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In biology , a kingdom or regnum is the top-level, or nearly the top-level, taxon of organisms in scientific classification. Originally two kingdoms were distinguished: the Animalia for animals, and the Vegetabilia or Plantae for plants. Early authors also treated minerals in a third kingdom Mineralia.

Each kingdom was divided into classes, later grouped into phyla for animals and divisions for plants. More recently, various other kingdoms have been created, and the ideal number and delineations are not settled. When single-celled organisms were first discovered, they were split between the two kingdoms: mobile forms in the animal phylum Protozoa , and colored algae and bacteria in the plant division Thallophyta or Protophyta.

However, a number of forms were placed in both - for instance the mobile alga Euglena , and the amoeba-like slime moulds. As a result, Ernst Haeckel suggested creating a third kingdom Protista for them, although this was not very popular until relatively recently sometimes as the Protoctista. The discovery that bacteria have a radically different cell structure from other organisms prokaryotic rather than eukaryotic led Herbert Copeland to give them a separate kingdom, originally called Mychota but later referred to as Monera or Bacteria.

As it became apparent how important this distinction is, it became popular to divide living things into two superkingdoms or empires, called Prokaryota and Eukaryota.

Whittaker recognized an additional kingdom for the Fungi. The resulting five-kingdom system, proposed in , has became a popular standard and with some refinement is still used in many works, or forms the basis for newer multi-kingdom systems. It is based mainly on differences in nutrition: his Plantae were mostly multicellular autotrophs , his Animalia multicellular heterotrophs , and his Fungi multicellular saprotrophs.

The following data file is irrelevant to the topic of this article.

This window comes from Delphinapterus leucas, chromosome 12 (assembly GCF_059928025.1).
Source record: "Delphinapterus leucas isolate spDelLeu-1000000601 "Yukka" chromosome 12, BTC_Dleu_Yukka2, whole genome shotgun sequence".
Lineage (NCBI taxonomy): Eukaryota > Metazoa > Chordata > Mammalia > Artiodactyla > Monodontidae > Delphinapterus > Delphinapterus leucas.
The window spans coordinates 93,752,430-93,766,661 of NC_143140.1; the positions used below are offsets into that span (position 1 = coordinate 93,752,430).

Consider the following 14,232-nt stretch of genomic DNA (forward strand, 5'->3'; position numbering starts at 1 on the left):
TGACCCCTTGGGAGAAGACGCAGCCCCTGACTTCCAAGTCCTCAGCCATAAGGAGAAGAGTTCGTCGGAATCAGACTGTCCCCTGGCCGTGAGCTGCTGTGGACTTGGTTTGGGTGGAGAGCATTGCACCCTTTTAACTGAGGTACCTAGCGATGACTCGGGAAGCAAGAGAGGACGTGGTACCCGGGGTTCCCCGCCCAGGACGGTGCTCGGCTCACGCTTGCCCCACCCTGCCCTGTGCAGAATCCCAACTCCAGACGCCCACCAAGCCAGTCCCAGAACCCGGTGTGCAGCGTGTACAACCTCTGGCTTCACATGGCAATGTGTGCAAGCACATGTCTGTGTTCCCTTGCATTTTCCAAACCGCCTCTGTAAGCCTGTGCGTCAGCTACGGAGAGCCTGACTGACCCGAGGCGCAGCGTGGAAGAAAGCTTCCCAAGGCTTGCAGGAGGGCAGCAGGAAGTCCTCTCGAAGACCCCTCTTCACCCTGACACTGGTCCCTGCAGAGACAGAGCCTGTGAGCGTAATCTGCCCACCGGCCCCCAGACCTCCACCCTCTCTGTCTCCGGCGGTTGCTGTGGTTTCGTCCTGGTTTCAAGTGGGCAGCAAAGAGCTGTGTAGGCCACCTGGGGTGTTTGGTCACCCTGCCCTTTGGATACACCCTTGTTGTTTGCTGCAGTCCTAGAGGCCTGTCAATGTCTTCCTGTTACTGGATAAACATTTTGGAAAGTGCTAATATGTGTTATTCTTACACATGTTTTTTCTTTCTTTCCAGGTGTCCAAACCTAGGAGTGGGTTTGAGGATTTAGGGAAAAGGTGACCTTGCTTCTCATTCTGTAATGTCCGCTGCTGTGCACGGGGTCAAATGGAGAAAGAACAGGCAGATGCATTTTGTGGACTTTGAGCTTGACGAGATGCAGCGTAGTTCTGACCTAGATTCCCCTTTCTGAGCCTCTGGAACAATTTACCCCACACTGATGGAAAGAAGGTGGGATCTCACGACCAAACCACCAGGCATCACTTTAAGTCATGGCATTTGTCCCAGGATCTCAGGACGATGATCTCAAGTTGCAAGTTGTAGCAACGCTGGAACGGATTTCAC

The remaining two kingdoms, Protista and Monera, included unicellular and simple cellular colonies. In the years around there was an emphasis on phylogeny and redefining the kingdoms to be monophyletic. The Animalia, Plantae, and Fungi were generally reduced to core groups of closely related forms, and the others thrown into the Protista. Such six-kingdom systems have become standard in many works.

A variety of new eukaryotic kingdoms were also proposed, but most were quickly invalidated, ranked down to phyla or classes, or abandoned. The only one which is still in common use is the kingdom Chromista proposed by Cavalier-Smith , including organisms such as kelp , diatoms , and water moulds.

Thus the eukaryotes are divided into three primarily heterotrophic groups, the Animalia, Fungi, and Protozoa, and two primarily photosynthetic groups, the Plantae including red algae and Chromista. However, it has not become widely used because of uncertainty over the monophyly of the latter two kingdoms.

In , Woese proposed that the Eubacteria, Archaebacteria, and Eukaryota represent three primary lines of descent and accordingly he promoted them to domains, renaming them Bacteria, Archaea, and Eucarya. This three-domain system has received notable criticism but has generally displaced the older two-empire system as a way of organizing kingdoms together. See also: Binomial nomenclature , Scientific classification , Taxonomy.

Categories : Scientific classification. Kingdom biology From Academic Kids. Toolbox Special pages. This page was last modified , 19 Jun This page has been accessed times. About Academic Kids Disclaimers.


The Five Kingdoms

By : Ani Ramli A. Bacteria is clas- sified in two, they are : a. Archaebacteria b. Eubacteria Beberapa ahli biologi mengklasifikasikan bakteri ke dalam Kerajaan Bakteri sementara yang lain mengklasifikasikan ke dalam kerajaan monera. Bakteri adalah Clas sified dua, yaitu: Archaebacteria Eubacteria According to its extreme surrounding,Archae bacteria is divided into three groups,that is : 1. Methanogen BacteriaThe bacteria produce methane from hydrogen and CO2 gas or acetate acid.


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Toggle navigation. All living things are classified into kingdoms. Living organisms are classified based on similarities within their DNA, structure, reproduction, and appearance. Having this kind of grouping system allows scientists to study one or more of the 1. This also allows scientists to discover one or more of the millions of species that have yet to be discovered. Currently there are five widely accepted kingdoms of which all living things are classified: monera, protists, fungi, plants, and animals. All organisms within each kingdom share characteristics that are unique to that particular group.

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